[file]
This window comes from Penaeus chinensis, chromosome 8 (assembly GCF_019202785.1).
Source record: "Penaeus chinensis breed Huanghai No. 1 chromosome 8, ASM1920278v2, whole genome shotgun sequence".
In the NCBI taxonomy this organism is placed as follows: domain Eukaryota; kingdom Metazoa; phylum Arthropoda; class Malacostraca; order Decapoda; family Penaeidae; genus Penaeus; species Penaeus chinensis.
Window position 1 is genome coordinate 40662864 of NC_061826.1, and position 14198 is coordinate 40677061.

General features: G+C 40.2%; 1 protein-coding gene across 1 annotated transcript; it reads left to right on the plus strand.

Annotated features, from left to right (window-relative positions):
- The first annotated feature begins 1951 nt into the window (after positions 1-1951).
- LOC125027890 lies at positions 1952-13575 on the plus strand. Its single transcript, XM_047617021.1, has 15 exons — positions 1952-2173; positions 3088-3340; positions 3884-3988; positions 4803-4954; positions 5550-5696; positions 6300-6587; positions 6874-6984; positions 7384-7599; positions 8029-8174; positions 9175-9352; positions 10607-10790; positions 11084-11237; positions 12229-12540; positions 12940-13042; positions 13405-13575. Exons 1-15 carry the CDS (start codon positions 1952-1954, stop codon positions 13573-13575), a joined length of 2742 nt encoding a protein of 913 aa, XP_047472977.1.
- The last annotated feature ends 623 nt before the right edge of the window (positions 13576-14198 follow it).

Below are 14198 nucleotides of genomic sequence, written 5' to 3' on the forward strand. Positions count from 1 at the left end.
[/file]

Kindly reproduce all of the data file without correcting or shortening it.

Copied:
This window comes from Penaeus chinensis, chromosome 8 (assembly GCF_019202785.1).
Source record: "Penaeus chinensis breed Huanghai No. 1 chromosome 8, ASM1920278v2, whole genome shotgun sequence".
In the NCBI taxonomy this organism is placed as follows: domain Eukaryota; kingdom Metazoa; phylum Arthropoda; class Malacostraca; order Decapoda; family Penaeidae; genus Penaeus; species Penaeus chinensis.
Window position 1 is genome coordinate 40662864 of NC_061826.1, and position 14198 is coordinate 40677061.

General features: G+C 40.2%; 1 protein-coding gene across 1 annotated transcript; it reads left to right on the plus strand.

Annotated features, from left to right (window-relative positions):
- The first annotated feature begins 1951 nt into the window (after positions 1-1951).
- LOC125027890 lies at positions 1952-13575 on the plus strand. Its single transcript, XM_047617021.1, has 15 exons — positions 1952-2173; positions 3088-3340; positions 3884-3988; positions 4803-4954; positions 5550-5696; positions 6300-6587; positions 6874-6984; positions 7384-7599; positions 8029-8174; positions 9175-9352; positions 10607-10790; positions 11084-11237; positions 12229-12540; positions 12940-13042; positions 13405-13575. Exons 1-15 carry the CDS (start codon positions 1952-1954, stop codon positions 13573-13575), a joined length of 2742 nt encoding a protein of 913 aa, XP_047472977.1.
- The last annotated feature ends 623 nt before the right edge of the window (positions 13576-14198 follow it).

Below are 14198 nucleotides of genomic sequence, written 5' to 3' on the forward strand. Positions count from 1 at the left end.